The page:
Prosecutors decline to press charges against wrestlers accused of selling Xanax

Wrestling coach J Robinson also won’t face criminal charges for his allegedly seeking to resolve drug concerns internally.

David Clarey

No charges will be filed against University of Minnesota wrestlers allegedly involved in the sale and use of Xanax — an anti-anxiety drug —  or against the team’s head coach for allegedly attempting to quietly resolve the issue internally.  

Jean Heyer, a Hennepin County attorney’s office spokeswoman, confirmed prosecutors chose not to pursue criminal charges against Robinson or the wrestling team, but declined to comment further.

Ryan Kaess, Robinson’s attorney, said he was pleased with the decision, but critical of the investigation process.

“I think they made the absolute correct decision,” he said. “Unfortunately the path they went down to get to this decision was ridiculous. It was sad. It was tragic, and it showed a clear lack of any caring about these students.”

Still, the University will continue the internal investigation it started late last month, said University Spokesman Evan Lapiska. He said the University won’t comment until the investigation is complete.

Robinson was placed on paid administrative leave June 1. Kaess said he was confident Robinson would be reinstated, and reiterated that Robinson did nothing wrong and didn’t violate university policy.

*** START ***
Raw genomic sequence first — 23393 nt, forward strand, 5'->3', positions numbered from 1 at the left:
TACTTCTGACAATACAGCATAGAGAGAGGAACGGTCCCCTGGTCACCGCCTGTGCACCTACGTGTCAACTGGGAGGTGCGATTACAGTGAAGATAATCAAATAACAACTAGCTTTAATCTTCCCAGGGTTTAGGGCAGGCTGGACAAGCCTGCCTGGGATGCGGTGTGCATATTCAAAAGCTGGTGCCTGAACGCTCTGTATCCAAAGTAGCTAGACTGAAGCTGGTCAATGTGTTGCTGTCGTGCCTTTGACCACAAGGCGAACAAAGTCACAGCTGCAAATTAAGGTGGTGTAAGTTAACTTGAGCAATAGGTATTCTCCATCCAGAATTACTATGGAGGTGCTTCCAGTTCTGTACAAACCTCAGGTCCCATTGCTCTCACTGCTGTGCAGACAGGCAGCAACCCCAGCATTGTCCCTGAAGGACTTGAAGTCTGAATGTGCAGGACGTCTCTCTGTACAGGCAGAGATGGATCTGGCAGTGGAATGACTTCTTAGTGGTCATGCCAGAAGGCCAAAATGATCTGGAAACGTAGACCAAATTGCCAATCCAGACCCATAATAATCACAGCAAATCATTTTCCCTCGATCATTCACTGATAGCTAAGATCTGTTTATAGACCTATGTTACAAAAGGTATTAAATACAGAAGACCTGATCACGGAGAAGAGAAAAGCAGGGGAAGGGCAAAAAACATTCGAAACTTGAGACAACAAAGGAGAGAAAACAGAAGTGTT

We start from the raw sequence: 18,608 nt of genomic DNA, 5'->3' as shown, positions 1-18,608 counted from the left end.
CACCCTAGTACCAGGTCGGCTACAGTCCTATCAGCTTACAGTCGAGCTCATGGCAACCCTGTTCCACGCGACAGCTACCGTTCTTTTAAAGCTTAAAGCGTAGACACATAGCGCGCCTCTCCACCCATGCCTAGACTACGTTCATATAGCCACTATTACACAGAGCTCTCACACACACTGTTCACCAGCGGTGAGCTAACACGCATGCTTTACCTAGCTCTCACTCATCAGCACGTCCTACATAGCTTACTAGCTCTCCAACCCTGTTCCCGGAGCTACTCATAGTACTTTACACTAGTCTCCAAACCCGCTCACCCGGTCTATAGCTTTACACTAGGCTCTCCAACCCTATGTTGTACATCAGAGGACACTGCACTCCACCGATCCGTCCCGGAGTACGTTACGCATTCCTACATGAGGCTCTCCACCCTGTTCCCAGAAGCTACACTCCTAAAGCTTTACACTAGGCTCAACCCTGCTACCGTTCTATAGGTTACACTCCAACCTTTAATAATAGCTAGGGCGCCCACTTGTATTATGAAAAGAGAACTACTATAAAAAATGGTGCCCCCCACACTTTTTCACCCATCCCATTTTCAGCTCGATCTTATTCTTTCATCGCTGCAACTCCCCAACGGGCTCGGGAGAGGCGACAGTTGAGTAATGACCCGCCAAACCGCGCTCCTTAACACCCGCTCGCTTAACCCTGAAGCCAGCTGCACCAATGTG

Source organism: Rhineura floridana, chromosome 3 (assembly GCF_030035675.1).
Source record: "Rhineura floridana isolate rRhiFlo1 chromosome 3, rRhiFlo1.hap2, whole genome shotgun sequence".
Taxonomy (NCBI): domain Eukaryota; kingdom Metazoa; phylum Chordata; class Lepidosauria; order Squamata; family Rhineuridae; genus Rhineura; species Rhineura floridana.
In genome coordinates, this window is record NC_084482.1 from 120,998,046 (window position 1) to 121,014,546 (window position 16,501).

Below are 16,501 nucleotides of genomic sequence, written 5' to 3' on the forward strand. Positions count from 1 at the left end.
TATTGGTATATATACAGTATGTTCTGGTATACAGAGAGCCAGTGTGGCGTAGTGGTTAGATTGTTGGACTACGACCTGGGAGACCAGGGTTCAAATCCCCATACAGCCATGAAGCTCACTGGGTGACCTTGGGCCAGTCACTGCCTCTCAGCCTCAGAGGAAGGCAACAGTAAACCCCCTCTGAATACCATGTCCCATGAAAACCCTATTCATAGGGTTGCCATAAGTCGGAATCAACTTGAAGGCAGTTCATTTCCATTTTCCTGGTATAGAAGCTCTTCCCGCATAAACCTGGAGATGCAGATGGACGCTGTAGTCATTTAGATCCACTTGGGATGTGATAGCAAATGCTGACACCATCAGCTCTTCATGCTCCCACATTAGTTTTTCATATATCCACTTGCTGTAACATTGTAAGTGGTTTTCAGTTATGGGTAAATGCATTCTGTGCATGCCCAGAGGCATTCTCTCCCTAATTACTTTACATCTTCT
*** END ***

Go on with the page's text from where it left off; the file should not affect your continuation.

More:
He also questioned the University’s priorities in the investigation. 

 “J Robinson was concerned about the health and welfare of his students, that’s it. And the University of Minnesota should be giving the guy a medal, not [dragging] his name through the mud,” Kaess said. “These kids’ lives would be ruined and every single day we have people’s lives ruined over stupid ticky-tack … drug issues like this … Why were the police investigating this damn thing in the first place?”

The allegations surfaced in April after an anonymous informant told University of Minnesota Police Department investigators that some wrestlers sold and used Xanax, according to a search warrant affidavit. 

Fifteen current and former University wrestlers and Robinson were named in the affidavit.

While Robinson offered to provide extensive information if the accused wrestlers were granted immunity, he declined to give police the names of the wrestlers involved, and said he had “fully taken care of” his team’s use and possession of any narcotics, according to the affidavit.

Robinson never admitted to having knowledge of members selling the drug, according to the affidavit.

In late May, Robinson’s agent, James Block, said in a statement that Robinson had notified his supervisors in the University’s Athletic Department of the issue.